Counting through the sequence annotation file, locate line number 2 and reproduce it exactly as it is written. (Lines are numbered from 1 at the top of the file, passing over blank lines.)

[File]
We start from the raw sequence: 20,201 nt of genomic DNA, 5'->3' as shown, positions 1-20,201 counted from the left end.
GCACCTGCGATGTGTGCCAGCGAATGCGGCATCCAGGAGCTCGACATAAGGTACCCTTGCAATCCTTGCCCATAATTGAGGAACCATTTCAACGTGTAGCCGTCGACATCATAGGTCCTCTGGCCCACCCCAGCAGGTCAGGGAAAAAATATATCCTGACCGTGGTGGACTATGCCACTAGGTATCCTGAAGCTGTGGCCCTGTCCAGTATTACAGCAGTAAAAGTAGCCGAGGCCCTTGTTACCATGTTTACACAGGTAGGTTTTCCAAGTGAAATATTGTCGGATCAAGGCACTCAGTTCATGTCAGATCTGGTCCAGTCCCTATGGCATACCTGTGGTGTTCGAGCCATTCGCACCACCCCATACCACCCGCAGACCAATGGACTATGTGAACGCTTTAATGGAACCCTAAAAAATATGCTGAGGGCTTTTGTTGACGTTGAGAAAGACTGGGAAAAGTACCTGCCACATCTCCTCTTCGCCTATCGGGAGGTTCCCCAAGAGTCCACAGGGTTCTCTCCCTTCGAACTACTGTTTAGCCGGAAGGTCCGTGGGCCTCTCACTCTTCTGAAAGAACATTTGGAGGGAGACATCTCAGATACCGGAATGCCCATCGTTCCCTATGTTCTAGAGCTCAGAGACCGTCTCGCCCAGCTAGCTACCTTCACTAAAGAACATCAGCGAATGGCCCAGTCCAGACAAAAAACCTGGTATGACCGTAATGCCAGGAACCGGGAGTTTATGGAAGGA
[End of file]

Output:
GCACCTGCGATGTGTGCCAGCGAATGCGGCATCCAGGAGCTCGACATAAGGTACCCTTGCAATCCTTGCCCATAATTGAGGAACCATTTCAACGTGTAGCCGTCGACATCATAGGTCCTCTGGCCCACCCCAGCAGGTCAGGGAAAAAATATATCCTGACCGTGGTGGACTATGCCACTAGGTATCCTGAAGCTGTGGCCCTGTCCAGTATTACAGCAGTAAAAGTAGCCGAGGCCCTTGTTACCATGTTTACACAGGTAGGTTTTCCAAGTGAAATATTGTCGGATCAAGGCACTCAGTTCATGTCAGATCTGGTCCAGTCCCTATGGCATACCTGTGGTGTTCGAGCCATTCGCACCACCCCATACCACCCGCAGACCAATGGACTATGTGAACGCTTTAATGGAACCCTAAAAAATATGCTGAGGGCTTTTGTTGACGTTGAGAAAGACTGGGAAAAGTACCTGCCACATCTCCTCTTCGCCTATCGGGAGGTTCCCCAAGAGTCCACAGGGTTCTCTCCCTTCGAACTACTGTTTAGCCGGAAGGTCCGTGGGCCTCTCACTCTTCTGAAAGAACATTTGGAGGGAGACATCTCAGATACCGGAATGCCCATCGTTCCCTATGTTCTAGAGCTCAGAGACCGTCTCGCCCAGCTAGCTACCTTCACTAAAGAACATCAGCGAATGGCCCAGTCCAGACAAAAAACCTGGTATGACCGTAATGCCAGGAACCGGGAGTTTATGGAAGGA